BLOOD CHEMISTRY & MENTAL STABILITY CDC & FDA AMA CAN GIVE U A MULTITUDE OF INFO BASICALLY IF p>Q FOR EVERY ACTION > RESULTING ACTION Answered by Dian Dellapaolera 1 year ago.


The medical plants that contain these alkaloids (Nicotine,Atropine,morphine, reserpine) and their uses.?
Asked by Van Pinales 1 year ago.

Tobacco (Nicotiana tabacum), deadly nightshade (Atropia Belladonna), opium poppy (Papaver somniferum), Indian snakeroot (Rauvolfia serpentina), in that order. Nicotine is used to treat smoking withdrawal. Atropine is used notably for the treatment of bradycardias and organophosphate poisoning. Morphine is a powerful narcotic analgesic. Reserpine is an anti-psychotic and anti hypertensive drug. Answered by Darcel Czerniak 1 year ago.


Is Reserpine's inhibitory effect on Dopamine release permanent?
I read somewhere that Reserpine depletes serotonin, dopamine & norepinephrine by inhibiting VMAT, thus stopping the neurotransmitters from reaching the synapse, which is why Depression is likely to occur as a side effect. If I was to, say, take 0.5mg daily for 4 weeks and then ceased taking it, would this... Asked by Adelina Spiewak 1 year ago.

I read somewhere that Reserpine depletes serotonin, dopamine & norepinephrine by inhibiting VMAT, thus stopping the neurotransmitters from reaching the synapse, which is why Depression is likely to occur as a side effect. If I was to, say, take 0.5mg daily for 4 weeks and then ceased taking it, would this side-effect be reversible, or would it remain permanently? Answered by Ramon Butkowski 1 year ago.

This is a fast acting drug with rapidly diminishing effect - symptoms return when one stops taking it, and should be taken daily. Taking a small dose for such a short period of time would most likely leave one with no permanent side effects; however small amounts can remain in your system for months. A common side effect that can become permanent after taking anti-psychotic medications is tartive dyskinesia (an impairment of voluntary movement in which it becomes involuntary). The question I have for you is why would you be considering taking such a class of drug for only 4 weeks? These medications can interact rather negatively with common consumables. Please discuss this medication thoroughly with your medical professionals. Research then ask questions until your satisfied with the need for, proper use of, and possible vs probable side effects. Hope this helps... Answered by Rosanna Sipkema 1 year ago.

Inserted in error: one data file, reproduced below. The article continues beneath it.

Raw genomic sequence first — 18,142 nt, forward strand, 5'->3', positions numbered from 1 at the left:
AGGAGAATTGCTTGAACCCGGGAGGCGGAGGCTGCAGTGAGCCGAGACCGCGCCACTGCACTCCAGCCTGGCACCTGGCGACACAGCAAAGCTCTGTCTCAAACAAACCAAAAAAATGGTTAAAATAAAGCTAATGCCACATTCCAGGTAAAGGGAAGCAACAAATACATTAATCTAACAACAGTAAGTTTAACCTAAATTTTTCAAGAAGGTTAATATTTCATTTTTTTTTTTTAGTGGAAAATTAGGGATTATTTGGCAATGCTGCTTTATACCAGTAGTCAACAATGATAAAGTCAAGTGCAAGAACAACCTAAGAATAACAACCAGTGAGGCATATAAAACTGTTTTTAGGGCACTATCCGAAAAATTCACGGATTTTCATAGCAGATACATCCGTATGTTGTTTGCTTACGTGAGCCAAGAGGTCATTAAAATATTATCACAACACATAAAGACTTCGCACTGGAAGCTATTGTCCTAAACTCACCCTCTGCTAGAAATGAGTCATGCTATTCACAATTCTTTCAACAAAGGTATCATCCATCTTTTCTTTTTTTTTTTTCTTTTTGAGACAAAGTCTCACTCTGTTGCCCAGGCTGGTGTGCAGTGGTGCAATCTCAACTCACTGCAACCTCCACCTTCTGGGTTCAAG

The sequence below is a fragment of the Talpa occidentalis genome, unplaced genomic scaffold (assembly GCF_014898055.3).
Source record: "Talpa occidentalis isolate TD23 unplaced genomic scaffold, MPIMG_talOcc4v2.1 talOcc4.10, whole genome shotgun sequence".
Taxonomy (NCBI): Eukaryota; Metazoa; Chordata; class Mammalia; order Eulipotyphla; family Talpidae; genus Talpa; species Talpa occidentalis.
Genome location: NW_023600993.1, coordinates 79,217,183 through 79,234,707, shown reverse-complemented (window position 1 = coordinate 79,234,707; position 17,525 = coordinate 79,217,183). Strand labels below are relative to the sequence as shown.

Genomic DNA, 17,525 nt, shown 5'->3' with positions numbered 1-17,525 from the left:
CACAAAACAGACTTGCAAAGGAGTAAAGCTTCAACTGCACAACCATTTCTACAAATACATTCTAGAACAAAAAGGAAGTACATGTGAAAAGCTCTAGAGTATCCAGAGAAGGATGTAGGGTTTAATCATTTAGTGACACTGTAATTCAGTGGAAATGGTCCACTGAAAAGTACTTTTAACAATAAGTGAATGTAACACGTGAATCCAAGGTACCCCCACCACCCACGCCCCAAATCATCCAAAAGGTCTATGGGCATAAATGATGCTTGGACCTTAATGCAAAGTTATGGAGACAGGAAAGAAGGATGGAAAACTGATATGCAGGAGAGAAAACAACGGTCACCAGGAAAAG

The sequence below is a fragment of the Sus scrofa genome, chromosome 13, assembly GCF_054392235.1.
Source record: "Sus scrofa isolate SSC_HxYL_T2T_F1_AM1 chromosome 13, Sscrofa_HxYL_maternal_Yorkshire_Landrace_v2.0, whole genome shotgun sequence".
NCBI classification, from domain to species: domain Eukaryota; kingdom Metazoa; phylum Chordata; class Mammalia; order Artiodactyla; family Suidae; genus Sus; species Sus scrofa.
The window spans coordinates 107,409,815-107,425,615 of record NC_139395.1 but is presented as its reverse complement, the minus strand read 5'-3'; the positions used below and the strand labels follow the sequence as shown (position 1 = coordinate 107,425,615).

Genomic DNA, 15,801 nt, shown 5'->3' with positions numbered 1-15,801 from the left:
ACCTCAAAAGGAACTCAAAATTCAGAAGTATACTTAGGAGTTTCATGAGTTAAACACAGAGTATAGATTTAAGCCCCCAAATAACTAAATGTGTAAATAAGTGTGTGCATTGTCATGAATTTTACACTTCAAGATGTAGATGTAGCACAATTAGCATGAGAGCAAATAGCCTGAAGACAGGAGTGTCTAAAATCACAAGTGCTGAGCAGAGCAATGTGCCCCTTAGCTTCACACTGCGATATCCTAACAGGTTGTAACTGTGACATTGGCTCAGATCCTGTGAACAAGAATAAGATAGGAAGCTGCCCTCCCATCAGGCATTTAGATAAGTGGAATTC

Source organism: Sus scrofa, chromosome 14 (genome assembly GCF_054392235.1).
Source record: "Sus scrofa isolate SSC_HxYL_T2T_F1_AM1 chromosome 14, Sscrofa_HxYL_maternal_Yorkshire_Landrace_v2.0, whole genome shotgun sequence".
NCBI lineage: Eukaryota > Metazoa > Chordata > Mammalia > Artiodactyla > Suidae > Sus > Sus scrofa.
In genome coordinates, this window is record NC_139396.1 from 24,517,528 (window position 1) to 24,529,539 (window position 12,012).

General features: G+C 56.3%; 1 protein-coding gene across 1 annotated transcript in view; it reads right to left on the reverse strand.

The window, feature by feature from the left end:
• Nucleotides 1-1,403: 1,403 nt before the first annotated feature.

The first answer is a very good answer. The effects of the drug will cease when you begin to stop taking the drug. Reserpine affects the adrenergic nerves and will decrease the release of catecholamines....thats what causes the depression as a side effect. Another interesting side effect of reserpine is causing the person to have dreams/nightmares about snakes. Reserpine's botanical name is rauwolfia serpentina coincidentally. Answered by Ryann Valenzano 1 year ago.


Ether functional groups found in reserpine?
Asked by Lurlene Hiser 1 year ago.

There are one alkylmethyl and four arylmethyl ether groups. Your question is? Answered by Hee Blute 1 year ago.


What do these words mean "related to plants".............(resirpine & digitoxin)?
Asked by Synthia Bracht 1 year ago.

Reserpine is a drug obtained from the plant Rauwolfin to control high blood pressure and digitoxin is a drug obtained from the plant digitalis for cardiac conditions. Answered by Talia Forsyth 1 year ago.


How can Reserpine be an antidepressant as Reserpine may cause depression itself ?
''Reserpine mediated depletion of monoamine neurotransmitters in the synapses is often cited as evidence to the theory that depletion of the neurotransmitters causes subsequent depression in humans (c.f. monoamine hypothesis). However, this claim is not without controversy. The reserpine-induced depression... Asked by Zelda Budge 1 year ago.

''Reserpine mediated depletion of monoamine neurotransmitters in the synapses is often cited as evidence to the theory that depletion of the neurotransmitters causes subsequent depression in humans (c.f. monoamine hypothesis). However, this claim is not without controversy. The reserpine-induced depression is considered by some researchers to be a myth, while others claim that teas made out of the plant roots containing reserpine have a calming, sedative action that can actually be considered antidepressant. Notably, reserpine was the first compound shown to be an effective antidepressant in a randomized placebo-controlled trial.'' Teachers in my medical school too have said that Reserpine was the first drug to have been proved to be effective against depression, BUT they also said that one of the causes of depression is the use of some drugs such as Reserpine. Answered by Yuk Bernes 1 year ago.